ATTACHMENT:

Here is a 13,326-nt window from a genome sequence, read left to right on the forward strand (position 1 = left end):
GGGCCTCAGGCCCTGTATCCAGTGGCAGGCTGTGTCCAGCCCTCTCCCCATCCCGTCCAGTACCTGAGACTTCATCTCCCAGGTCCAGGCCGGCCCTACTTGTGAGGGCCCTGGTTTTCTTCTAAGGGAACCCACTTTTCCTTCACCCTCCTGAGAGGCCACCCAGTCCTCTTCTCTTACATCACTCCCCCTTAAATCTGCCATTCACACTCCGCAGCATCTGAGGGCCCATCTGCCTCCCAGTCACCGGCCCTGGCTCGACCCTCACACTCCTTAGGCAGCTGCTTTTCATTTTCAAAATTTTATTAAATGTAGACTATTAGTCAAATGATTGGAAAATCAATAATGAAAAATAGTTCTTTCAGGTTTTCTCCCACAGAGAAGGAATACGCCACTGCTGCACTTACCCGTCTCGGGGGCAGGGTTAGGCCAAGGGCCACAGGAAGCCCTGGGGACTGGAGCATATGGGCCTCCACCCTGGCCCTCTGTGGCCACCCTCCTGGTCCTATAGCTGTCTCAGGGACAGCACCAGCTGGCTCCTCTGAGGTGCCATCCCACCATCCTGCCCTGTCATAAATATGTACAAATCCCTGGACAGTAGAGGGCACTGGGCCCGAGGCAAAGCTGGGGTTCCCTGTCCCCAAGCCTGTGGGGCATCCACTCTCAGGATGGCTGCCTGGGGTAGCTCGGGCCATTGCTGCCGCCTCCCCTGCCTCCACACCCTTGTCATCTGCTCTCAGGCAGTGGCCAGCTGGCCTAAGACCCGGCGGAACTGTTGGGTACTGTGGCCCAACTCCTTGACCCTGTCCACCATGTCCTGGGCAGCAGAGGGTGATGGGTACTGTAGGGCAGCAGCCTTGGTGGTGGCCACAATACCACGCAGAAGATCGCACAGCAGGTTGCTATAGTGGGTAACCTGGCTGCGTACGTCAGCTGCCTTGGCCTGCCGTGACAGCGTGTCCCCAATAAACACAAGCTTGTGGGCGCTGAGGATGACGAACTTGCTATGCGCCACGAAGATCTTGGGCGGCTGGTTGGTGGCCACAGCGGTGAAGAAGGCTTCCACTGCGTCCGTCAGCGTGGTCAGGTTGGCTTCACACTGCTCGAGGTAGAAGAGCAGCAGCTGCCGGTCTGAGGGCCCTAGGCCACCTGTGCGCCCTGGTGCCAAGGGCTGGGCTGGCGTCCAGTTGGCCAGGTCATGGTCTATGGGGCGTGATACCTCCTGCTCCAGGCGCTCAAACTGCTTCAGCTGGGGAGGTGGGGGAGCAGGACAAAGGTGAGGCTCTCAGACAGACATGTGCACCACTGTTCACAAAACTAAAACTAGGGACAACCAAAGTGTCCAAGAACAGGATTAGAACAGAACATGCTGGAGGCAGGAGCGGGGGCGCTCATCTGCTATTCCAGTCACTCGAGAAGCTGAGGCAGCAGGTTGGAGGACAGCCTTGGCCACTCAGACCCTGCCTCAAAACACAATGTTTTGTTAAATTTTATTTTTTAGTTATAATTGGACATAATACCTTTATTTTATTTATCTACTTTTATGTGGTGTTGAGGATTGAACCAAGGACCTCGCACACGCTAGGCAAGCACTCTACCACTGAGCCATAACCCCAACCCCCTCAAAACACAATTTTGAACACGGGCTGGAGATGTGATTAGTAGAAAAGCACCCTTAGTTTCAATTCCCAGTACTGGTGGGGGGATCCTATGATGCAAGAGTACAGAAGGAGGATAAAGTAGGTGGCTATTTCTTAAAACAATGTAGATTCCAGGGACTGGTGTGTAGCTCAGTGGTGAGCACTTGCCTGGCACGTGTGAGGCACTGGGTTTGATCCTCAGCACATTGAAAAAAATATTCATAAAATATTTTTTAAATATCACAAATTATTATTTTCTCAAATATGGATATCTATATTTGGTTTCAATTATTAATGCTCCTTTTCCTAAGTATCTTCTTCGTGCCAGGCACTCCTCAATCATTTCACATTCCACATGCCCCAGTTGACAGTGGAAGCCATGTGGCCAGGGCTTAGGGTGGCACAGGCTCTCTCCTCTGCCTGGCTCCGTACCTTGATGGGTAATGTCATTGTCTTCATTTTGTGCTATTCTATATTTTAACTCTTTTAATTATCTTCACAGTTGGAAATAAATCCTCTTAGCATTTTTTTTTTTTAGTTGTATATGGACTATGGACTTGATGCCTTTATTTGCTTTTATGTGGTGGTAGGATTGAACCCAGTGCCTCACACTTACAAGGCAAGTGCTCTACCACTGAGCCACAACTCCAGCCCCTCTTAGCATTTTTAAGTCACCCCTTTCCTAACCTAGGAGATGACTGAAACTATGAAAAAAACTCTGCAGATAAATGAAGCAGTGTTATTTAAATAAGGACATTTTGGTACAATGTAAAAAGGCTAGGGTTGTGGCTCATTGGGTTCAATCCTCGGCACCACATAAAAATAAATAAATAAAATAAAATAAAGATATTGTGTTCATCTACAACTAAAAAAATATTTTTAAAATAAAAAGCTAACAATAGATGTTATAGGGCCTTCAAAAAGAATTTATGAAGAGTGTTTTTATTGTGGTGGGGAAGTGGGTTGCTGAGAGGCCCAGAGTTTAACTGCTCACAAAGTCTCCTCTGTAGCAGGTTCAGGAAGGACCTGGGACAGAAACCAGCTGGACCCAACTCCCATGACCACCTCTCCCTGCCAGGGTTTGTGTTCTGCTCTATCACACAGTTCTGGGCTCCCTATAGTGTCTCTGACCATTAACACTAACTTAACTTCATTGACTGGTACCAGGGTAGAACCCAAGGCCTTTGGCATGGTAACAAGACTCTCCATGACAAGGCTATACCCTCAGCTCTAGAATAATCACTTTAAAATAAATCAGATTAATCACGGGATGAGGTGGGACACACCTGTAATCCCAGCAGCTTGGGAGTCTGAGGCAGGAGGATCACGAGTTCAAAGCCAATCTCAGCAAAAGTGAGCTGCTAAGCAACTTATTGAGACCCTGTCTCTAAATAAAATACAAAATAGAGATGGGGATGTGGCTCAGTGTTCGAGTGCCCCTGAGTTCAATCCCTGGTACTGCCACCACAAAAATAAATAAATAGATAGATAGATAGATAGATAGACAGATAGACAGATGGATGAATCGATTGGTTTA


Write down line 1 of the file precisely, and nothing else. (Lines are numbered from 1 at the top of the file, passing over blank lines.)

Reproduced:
Here is a 13,326-nt window from a genome sequence, read left to right on the forward strand (position 1 = left end):